The financial commitments made in the Compacts total around USD 400 billion. HLDE Co-Chair Achim Steiner, Administrator of the UN Development Programme (UNDP), said this amount “is just the beginning.” Just 1% of the 400 trillion held by private capital today would be enough to realize the energy transition, he explained.
Another result of the HLDE and its preparatory process is a Global Roadmap based on discussions since early 2021 on ways to reach to SDG 7 and net-zero emissions. The Roadmap is expected to be included in the UN Secretary-General’s summary of the Dialogue, which will be presented to the UNGA.
Liu Zhenmin, UN Under-Secretary-General for Economic and Social Affairs and HLDE Secretary-General, said key elements of a global roadmap are clear, including:
- Close the energy access gap for the 760 million who lack access;
- Ensure clean cooking solutions;
- Scale up financing for clean energy solutions;
- Leverage synergies with other SDGs to pursue a just and inclusive energy transition; and
- Dramatically scale up action.
According to the summary of the preparatory process, the priority recommended actions are:
- Close the energy access gap;
- Rapidly transition to clean energy pathways;
- Leave no one behind, strengthen inclusion, interlinkages and synergies;
- Mobilize adequate and well-directed finance; and
- Harness innovation, technology and data.
In a table of ‘Key milestones towards the achievement of SDG 7 and net zero emissions,’ the summary indicates the state of each area currently, followed by quantitative milestones for 2025, 2030, and 2050.
During the HLDE, Liu said UN-Energy will continue to support mobilization of more Energy Compacts in the years to come. The summary of the preparatory process called for strengthening UN-Energy to enhance coordination and coherence among UN entities and other partners in efforts to reach SDG 7 by 2030 and net-zero emissions by 2050. It calls on UN-Energy to ensure that the global roadmap’s recommendations are “translated into specific, strategic, bold and time-bound plans of action towards a clear set of milestones to be achieved by 2025, 2030 and 2050.”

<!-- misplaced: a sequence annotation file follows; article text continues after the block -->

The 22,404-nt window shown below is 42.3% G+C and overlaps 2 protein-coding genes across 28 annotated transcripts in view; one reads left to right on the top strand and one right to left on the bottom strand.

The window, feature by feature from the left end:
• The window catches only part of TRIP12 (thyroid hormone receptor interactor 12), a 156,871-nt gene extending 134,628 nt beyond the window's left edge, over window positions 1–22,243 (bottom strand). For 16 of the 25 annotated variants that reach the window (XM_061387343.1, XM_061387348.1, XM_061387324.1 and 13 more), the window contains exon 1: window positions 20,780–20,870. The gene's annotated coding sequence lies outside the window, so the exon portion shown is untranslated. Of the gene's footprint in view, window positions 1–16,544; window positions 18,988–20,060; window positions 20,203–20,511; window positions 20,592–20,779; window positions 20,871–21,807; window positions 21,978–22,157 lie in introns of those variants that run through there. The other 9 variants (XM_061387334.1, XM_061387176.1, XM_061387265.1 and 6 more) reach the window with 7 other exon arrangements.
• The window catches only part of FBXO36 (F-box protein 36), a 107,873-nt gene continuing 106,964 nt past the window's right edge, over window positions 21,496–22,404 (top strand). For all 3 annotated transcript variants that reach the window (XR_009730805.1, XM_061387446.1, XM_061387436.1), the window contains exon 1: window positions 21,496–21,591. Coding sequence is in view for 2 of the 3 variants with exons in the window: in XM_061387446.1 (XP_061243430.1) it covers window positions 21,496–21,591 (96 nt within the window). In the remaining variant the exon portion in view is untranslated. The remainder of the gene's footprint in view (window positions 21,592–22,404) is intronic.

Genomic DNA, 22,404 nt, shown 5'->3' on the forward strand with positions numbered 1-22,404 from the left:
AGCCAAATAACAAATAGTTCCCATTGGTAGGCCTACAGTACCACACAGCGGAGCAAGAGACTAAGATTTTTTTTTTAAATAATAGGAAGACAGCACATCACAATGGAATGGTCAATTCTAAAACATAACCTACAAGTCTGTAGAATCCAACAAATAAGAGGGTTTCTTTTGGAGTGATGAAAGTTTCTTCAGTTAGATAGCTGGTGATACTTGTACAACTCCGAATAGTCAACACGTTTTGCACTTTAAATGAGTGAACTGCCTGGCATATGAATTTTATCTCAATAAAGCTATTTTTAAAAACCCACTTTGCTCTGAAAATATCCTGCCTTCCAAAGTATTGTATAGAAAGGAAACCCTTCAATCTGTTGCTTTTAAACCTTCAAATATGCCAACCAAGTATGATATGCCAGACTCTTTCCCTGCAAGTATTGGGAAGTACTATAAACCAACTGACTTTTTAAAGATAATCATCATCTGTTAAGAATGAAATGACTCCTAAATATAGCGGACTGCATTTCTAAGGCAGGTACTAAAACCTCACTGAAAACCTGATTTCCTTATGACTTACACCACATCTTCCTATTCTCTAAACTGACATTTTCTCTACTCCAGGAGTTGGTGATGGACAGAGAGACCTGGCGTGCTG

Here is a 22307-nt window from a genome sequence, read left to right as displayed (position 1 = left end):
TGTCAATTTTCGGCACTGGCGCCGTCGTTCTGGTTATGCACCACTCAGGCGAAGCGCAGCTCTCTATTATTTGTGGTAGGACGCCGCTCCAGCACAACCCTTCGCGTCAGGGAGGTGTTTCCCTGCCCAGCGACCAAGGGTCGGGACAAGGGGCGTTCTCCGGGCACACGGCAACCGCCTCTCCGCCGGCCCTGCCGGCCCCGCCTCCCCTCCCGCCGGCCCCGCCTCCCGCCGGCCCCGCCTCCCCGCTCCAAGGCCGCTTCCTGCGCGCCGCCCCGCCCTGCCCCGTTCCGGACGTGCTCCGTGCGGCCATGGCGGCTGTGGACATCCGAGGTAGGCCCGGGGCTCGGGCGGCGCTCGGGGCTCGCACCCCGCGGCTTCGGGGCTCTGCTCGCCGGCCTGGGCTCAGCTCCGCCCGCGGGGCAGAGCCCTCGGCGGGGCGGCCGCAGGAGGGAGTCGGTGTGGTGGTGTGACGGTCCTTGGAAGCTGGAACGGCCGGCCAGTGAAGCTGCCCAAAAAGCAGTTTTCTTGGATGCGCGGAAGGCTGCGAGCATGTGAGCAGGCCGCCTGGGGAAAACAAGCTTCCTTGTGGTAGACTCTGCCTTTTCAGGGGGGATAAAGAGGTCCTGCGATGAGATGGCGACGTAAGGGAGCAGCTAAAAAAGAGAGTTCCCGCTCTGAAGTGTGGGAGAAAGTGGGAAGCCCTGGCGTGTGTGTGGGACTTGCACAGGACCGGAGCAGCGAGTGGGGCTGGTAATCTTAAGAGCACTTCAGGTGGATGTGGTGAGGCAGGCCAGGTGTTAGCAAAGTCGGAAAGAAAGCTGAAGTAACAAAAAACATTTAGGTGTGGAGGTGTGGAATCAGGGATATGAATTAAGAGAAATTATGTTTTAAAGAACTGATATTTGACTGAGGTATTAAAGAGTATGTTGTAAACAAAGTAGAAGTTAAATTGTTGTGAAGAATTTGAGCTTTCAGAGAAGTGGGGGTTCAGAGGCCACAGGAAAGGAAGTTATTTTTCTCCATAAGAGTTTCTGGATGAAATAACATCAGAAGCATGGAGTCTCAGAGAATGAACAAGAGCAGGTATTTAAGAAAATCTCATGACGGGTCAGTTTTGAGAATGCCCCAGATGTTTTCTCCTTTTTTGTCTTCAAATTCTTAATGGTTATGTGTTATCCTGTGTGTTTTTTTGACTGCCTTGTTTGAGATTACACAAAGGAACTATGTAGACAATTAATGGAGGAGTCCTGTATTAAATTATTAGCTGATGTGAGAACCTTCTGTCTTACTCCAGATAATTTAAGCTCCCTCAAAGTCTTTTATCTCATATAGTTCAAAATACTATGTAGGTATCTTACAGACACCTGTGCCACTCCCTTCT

The ENB analysis suggests that events like the HLDE recognize that governments alone cannot achieve the global goals, and partnerships are needed with civil society, the private sector, and all levels of governance. “Like the 2017 UN Ocean Conference,” the HLDE has expanded the number of actors and entities that are not depending on governments to make decisions and take action, but “are thinking realistically about what they themselves can and will do.” In this way, events that catalyze voluntary commitments and provide for them to be tracked over time may represent an “improvement on the traditional template” for managing global environmental issues.
The Secretary-General recently suggested holding a global stocktaking by the end of 2023 to review the global plan of action for the UN Decade of Sustainable Energy for All (2014-2024), in light of the outcomes of the September 2021 energy summit. [Earth Negotiations Bulletin coverage of HLDE] [HLDE website] [SDG Knowledge Hub story on global roadmap]